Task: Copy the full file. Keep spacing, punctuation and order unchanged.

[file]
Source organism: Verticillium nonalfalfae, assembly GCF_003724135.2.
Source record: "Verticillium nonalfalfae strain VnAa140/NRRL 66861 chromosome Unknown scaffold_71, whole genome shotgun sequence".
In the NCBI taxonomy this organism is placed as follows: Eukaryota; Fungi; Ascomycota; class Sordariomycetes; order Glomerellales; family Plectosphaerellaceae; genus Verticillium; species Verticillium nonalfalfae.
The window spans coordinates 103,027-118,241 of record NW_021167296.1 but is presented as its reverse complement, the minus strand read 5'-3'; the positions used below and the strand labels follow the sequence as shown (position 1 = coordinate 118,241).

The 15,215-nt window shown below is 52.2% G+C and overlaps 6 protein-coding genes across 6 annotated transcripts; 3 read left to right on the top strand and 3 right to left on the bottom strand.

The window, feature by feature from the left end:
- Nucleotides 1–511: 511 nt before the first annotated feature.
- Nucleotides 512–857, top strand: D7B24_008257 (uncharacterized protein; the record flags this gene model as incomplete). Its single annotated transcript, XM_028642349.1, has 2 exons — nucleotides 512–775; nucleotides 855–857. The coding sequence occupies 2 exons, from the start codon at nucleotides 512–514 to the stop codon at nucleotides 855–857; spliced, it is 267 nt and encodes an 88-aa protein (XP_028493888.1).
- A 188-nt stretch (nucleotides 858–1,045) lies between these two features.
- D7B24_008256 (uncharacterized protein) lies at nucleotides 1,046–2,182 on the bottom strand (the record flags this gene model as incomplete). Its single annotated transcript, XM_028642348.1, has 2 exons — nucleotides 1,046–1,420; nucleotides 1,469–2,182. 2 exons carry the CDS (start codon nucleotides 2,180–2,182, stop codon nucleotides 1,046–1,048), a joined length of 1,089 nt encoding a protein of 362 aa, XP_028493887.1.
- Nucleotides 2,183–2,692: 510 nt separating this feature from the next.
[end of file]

Source organism: Verticillium nonalfalfae, assembly GCF_003724135.2.
Source record: "Verticillium nonalfalfae strain VnAa140/NRRL 66861 chromosome Unknown scaffold_71, whole genome shotgun sequence".
In the NCBI taxonomy this organism is placed as follows: Eukaryota; Fungi; Ascomycota; class Sordariomycetes; order Glomerellales; family Plectosphaerellaceae; genus Verticillium; species Verticillium nonalfalfae.
The window spans coordinates 103,027-118,241 of record NW_021167296.1 but is presented as its reverse complement, the minus strand read 5'-3'; the positions used below and the strand labels follow the sequence as shown (position 1 = coordinate 118,241).

The 15,215-nt window shown below is 52.2% G+C and overlaps 6 protein-coding genes across 6 annotated transcripts; 3 read left to right on the top strand and 3 right to left on the bottom strand.

The window, feature by feature from the left end:
- Nucleotides 1–511: 511 nt before the first annotated feature.
- Nucleotides 512–857, top strand: D7B24_008257 (uncharacterized protein; the record flags this gene model as incomplete). Its single annotated transcript, XM_028642349.1, has 2 exons — nucleotides 512–775; nucleotides 855–857. The coding sequence occupies 2 exons, from the start codon at nucleotides 512–514 to the stop codon at nucleotides 855–857; spliced, it is 267 nt and encodes an 88-aa protein (XP_028493888.1).
- A 188-nt stretch (nucleotides 858–1,045) lies between these two features.
- D7B24_008256 (uncharacterized protein) lies at nucleotides 1,046–2,182 on the bottom strand (the record flags this gene model as incomplete). Its single annotated transcript, XM_028642348.1, has 2 exons — nucleotides 1,046–1,420; nucleotides 1,469–2,182. 2 exons carry the CDS (start codon nucleotides 2,180–2,182, stop codon nucleotides 1,046–1,048), a joined length of 1,089 nt encoding a protein of 362 aa, XP_028493887.1.
- Nucleotides 2,183–2,692: 510 nt separating this feature from the next.